Titiahonjo v. Cameroon

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The author of the communication was the wife of the alleged victim, a Cameroon citizen. The author alleged that a group of police officers broke into her house without a warrant, claiming to be looking for a gun,  and began beating her husband (as well as battering the author, who was in an advanced state of pregnancy at the time). The police officers took some 300,000 Frs from the house. Two days later the police officers returned to the house and took the author’s husband to the police station before beating him, denying him food, and otherwise mistreating him. On several occasions the author attempted to bring her husband food but was chased away from the police station.  Even after the gun the police officers were looking for was found on the street, the author’s husband continued to be held incommunicado and beaten because, as explained by one of the police officers, the author’s husband belonged to a “secessionist organization”.

After a complaint filed by the author, a prosecutor ordered the release of the author’s husband but the police refused to comply. The author’s husband was transferred to a military prison where the police continued to psychologically torture him. The prison was rife with disease, unventilated, and infested with bedbugs and mosquitos. One morning the author’s husband complained of pain and asked for medication but the prison nurse was unable to access him as no guard on duty had a key to his cell. By the time the cell was opened that evening, the author’s husband had died. The author’s family requested an autopsy, but no post-mortem was allowed.

The author alleges violation of articles 2(3)(a) and (b), 6, 7, 9(1), (2), (3) and (4), 19, 22 and 27 of the International Covenant on Civil and Political Rights (the “Covenant”).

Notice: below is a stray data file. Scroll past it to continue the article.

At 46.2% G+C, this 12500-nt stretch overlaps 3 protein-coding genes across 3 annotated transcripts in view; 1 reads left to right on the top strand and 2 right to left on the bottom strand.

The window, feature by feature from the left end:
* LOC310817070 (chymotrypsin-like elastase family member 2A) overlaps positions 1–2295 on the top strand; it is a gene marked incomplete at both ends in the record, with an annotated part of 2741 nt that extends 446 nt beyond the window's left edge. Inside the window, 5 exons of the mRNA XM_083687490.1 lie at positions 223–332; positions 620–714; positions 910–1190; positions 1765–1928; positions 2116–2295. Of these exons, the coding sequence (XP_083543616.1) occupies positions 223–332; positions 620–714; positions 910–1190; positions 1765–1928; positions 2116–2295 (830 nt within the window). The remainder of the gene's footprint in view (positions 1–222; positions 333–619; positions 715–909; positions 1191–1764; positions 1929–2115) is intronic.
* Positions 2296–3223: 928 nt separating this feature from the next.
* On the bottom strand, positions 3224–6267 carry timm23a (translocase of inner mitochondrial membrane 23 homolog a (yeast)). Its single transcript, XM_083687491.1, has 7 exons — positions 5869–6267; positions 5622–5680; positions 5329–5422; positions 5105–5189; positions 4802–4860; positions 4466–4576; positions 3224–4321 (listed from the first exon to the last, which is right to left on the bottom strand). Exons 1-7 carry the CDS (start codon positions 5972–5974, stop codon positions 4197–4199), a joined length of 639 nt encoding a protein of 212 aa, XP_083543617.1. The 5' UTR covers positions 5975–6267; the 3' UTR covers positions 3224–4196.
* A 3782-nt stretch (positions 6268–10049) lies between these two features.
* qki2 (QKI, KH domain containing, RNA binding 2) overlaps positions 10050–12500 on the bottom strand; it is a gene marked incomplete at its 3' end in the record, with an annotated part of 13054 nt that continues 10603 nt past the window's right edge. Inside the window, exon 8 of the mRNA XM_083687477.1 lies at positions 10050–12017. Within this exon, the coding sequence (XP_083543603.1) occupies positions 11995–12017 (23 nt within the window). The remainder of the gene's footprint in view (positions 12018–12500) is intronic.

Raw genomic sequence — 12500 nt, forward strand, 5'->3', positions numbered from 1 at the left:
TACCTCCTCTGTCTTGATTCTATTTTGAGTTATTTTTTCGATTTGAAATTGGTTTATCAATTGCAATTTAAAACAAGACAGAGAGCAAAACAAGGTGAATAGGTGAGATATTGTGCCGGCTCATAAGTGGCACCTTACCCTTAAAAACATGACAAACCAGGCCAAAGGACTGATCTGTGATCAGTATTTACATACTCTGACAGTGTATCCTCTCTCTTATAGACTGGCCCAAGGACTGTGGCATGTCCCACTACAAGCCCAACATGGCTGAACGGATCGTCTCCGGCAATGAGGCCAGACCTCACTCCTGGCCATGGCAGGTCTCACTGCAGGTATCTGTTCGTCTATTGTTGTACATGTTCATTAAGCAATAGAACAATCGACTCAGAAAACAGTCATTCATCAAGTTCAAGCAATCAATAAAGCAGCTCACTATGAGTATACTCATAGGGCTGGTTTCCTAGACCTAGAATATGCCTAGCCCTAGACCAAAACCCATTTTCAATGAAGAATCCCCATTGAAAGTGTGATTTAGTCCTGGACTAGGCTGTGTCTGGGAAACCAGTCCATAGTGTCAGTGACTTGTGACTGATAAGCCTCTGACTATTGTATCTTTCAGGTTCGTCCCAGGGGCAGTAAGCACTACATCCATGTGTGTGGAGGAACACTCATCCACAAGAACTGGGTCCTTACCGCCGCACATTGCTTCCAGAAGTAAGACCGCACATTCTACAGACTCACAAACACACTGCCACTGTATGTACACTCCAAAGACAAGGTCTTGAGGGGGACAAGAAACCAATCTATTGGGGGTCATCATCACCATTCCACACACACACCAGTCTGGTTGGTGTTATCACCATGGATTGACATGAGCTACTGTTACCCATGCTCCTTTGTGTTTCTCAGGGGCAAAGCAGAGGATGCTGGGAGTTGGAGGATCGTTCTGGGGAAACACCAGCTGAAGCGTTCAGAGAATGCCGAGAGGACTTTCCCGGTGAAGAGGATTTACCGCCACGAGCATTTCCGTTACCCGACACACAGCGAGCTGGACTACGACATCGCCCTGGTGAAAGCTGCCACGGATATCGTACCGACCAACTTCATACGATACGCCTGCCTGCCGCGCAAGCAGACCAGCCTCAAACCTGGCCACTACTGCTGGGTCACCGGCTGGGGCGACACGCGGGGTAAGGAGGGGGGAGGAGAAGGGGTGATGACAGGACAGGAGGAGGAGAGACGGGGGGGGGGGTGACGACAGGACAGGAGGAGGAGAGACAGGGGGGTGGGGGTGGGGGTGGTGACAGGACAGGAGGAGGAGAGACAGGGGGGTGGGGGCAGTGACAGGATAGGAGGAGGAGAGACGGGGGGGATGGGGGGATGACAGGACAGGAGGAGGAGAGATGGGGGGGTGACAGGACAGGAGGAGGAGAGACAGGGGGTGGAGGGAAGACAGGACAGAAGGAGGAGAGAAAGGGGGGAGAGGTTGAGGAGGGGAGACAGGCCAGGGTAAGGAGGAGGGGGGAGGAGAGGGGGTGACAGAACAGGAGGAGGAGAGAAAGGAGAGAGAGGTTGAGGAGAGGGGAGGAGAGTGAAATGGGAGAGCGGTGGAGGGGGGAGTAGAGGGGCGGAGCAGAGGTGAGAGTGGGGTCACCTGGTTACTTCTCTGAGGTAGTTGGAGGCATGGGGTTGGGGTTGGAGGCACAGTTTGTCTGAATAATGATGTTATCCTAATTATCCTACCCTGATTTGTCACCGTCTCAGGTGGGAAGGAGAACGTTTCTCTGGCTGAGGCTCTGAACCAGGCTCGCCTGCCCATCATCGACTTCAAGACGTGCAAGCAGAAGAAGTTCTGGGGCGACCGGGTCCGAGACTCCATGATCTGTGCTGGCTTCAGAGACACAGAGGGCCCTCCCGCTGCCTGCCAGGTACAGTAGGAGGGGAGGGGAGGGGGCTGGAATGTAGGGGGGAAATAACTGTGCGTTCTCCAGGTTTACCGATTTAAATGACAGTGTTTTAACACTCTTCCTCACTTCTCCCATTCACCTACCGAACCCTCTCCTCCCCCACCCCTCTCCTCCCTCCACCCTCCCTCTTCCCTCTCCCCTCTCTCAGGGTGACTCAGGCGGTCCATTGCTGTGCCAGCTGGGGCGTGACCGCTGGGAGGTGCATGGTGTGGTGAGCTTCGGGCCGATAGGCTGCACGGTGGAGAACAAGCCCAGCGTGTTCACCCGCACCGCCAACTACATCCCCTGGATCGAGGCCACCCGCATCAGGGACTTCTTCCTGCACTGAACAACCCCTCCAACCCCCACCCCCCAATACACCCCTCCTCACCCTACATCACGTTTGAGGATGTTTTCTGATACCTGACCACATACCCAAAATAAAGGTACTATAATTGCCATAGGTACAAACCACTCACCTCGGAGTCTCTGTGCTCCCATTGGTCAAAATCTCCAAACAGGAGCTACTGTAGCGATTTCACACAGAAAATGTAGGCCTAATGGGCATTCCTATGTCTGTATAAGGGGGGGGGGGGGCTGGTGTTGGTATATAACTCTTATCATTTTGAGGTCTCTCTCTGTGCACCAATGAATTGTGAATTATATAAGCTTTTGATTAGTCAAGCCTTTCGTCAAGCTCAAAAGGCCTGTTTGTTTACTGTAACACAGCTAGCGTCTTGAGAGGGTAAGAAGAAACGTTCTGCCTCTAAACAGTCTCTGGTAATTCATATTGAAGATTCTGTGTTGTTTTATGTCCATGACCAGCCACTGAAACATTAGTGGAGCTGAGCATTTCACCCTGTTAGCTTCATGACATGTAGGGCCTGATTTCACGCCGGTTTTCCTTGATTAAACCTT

Despite the Committee’s request, Cameroon did not submit any information on the admissibility and merits of the communication.

The Committee held that:

  1. The author did not sufficiently substantiate how her husband’s rights under articles 19, 22 and 27 of the Covenant were violated by his detention;
  2. Cameroon did not fulfill its obligations under 6(1) of the Covenant to protect the author’s husband’s right to life because it (a) failed to allow a nurse access to his cell when he was ill and (b) condoned the life threatening conditions in the state prison;
  3. Cameroon violated article 7 of the Covenant by subjecting the author’s husband to cruel, inhuman and degrading treatment, related to (a) the conditions of the detention, (b) the beatings he endured, (c) the deprivation of food and clothing, and (d) the death threats and incommunicado detention he suffered;
  4. Cameroon also violated article 7 of the Covenant in respect to the author herself, given the battery inflicted on the author by the police officers and the fact she was chased away from the police station when she tried to bring her husband food; and
  5. Cameroon violated article 9(1), (2), (3) and (4) of the Covenant because no warrant was ever issued for the author’s husband’s arrest or detention, he was never informed of the reasons for his arrest, brought before a judge or given the opportunity to challenge the lawfulness of his detention.

The Committee ordered Cameroon to provide the author with an effective remedy, including compensation and the commencement of criminal proceedings against the responsible parties, in accordance with article 2(3)(a) or the Covenant.